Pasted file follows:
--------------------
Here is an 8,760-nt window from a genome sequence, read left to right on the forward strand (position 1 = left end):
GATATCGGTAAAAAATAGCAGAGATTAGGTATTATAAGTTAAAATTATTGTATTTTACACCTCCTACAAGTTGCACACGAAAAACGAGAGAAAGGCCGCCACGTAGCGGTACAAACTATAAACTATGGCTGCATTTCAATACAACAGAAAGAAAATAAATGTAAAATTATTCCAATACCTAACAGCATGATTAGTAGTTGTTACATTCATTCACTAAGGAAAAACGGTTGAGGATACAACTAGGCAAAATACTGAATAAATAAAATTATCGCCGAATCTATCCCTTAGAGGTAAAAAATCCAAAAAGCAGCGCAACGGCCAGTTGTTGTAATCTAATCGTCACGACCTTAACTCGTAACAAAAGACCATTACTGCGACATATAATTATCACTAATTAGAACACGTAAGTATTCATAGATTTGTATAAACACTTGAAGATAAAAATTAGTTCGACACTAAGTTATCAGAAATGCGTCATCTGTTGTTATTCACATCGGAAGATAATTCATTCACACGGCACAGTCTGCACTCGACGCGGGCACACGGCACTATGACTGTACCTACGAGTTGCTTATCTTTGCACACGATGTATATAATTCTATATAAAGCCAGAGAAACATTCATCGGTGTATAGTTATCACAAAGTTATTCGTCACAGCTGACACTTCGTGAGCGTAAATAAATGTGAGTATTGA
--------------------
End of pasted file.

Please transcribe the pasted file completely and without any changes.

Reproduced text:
Here is an 8,760-nt window from a genome sequence, read left to right on the forward strand (position 1 = left end):
GATATCGGTAAAAAATAGCAGAGATTAGGTATTATAAGTTAAAATTATTGTATTTTACACCTCCTACAAGTTGCACACGAAAAACGAGAGAAAGGCCGCCACGTAGCGGTACAAACTATAAACTATGGCTGCATTTCAATACAACAGAAAGAAAATAAATGTAAAATTATTCCAATACCTAACAGCATGATTAGTAGTTGTTACATTCATTCACTAAGGAAAAACGGTTGAGGATACAACTAGGCAAAATACTGAATAAATAAAATTATCGCCGAATCTATCCCTTAGAGGTAAAAAATCCAAAAAGCAGCGCAACGGCCAGTTGTTGTAATCTAATCGTCACGACCTTAACTCGTAACAAAAGACCATTACTGCGACATATAATTATCACTAATTAGAACACGTAAGTATTCATAGATTTGTATAAACACTTGAAGATAAAAATTAGTTCGACACTAAGTTATCAGAAATGCGTCATCTGTTGTTATTCACATCGGAAGATAATTCATTCACACGGCACAGTCTGCACTCGACGCGGGCACACGGCACTATGACTGTACCTACGAGTTGCTTATCTTTGCACACGATGTATATAATTCTATATAAAGCCAGAGAAACATTCATCGGTGTATAGTTATCACAAAGTTATTCGTCACAGCTGACACTTCGTGAGCGTAAATAAATGTGAGTATTGA